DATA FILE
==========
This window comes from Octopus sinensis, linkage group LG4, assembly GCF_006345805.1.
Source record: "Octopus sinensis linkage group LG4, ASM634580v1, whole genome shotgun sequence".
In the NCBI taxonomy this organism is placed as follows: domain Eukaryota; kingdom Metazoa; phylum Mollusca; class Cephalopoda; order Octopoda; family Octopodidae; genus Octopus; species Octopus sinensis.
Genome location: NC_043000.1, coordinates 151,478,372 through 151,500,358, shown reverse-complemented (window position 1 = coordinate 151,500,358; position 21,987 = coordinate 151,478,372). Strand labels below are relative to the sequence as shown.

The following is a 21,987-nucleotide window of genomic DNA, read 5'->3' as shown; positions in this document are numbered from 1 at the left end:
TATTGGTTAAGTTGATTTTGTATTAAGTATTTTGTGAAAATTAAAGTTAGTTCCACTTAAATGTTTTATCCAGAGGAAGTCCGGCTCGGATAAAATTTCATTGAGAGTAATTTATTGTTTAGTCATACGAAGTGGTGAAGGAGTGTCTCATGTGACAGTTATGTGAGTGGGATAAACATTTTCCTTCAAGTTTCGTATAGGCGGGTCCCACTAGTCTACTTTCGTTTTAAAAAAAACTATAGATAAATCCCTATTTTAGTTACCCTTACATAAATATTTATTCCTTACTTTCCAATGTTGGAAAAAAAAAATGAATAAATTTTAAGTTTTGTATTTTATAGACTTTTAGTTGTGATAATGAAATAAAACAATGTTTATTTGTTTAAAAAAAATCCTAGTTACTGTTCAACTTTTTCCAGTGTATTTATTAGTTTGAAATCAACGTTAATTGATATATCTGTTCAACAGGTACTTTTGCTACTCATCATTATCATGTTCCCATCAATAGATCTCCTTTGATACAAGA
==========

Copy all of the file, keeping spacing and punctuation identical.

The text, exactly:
This window comes from Octopus sinensis, linkage group LG4, assembly GCF_006345805.1.
Source record: "Octopus sinensis linkage group LG4, ASM634580v1, whole genome shotgun sequence".
In the NCBI taxonomy this organism is placed as follows: domain Eukaryota; kingdom Metazoa; phylum Mollusca; class Cephalopoda; order Octopoda; family Octopodidae; genus Octopus; species Octopus sinensis.
Genome location: NC_043000.1, coordinates 151,478,372 through 151,500,358, shown reverse-complemented (window position 1 = coordinate 151,500,358; position 21,987 = coordinate 151,478,372). Strand labels below are relative to the sequence as shown.

The following is a 21,987-nucleotide window of genomic DNA, read 5'->3' as shown; positions in this document are numbered from 1 at the left end:
TATTGGTTAAGTTGATTTTGTATTAAGTATTTTGTGAAAATTAAAGTTAGTTCCACTTAAATGTTTTATCCAGAGGAAGTCCGGCTCGGATAAAATTTCATTGAGAGTAATTTATTGTTTAGTCATACGAAGTGGTGAAGGAGTGTCTCATGTGACAGTTATGTGAGTGGGATAAACATTTTCCTTCAAGTTTCGTATAGGCGGGTCCCACTAGTCTACTTTCGTTTTAAAAAAAACTATAGATAAATCCCTATTTTAGTTACCCTTACATAAATATTTATTCCTTACTTTCCAATGTTGGAAAAAAAAAATGAATAAATTTTAAGTTTTGTATTTTATAGACTTTTAGTTGTGATAATGAAATAAAACAATGTTTATTTGTTTAAAAAAAATCCTAGTTACTGTTCAACTTTTTCCAGTGTATTTATTAGTTTGAAATCAACGTTAATTGATATATCTGTTCAACAGGTACTTTTGCTACTCATCATTATCATGTTCCCATCAATAGATCTCCTTTGATACAAGA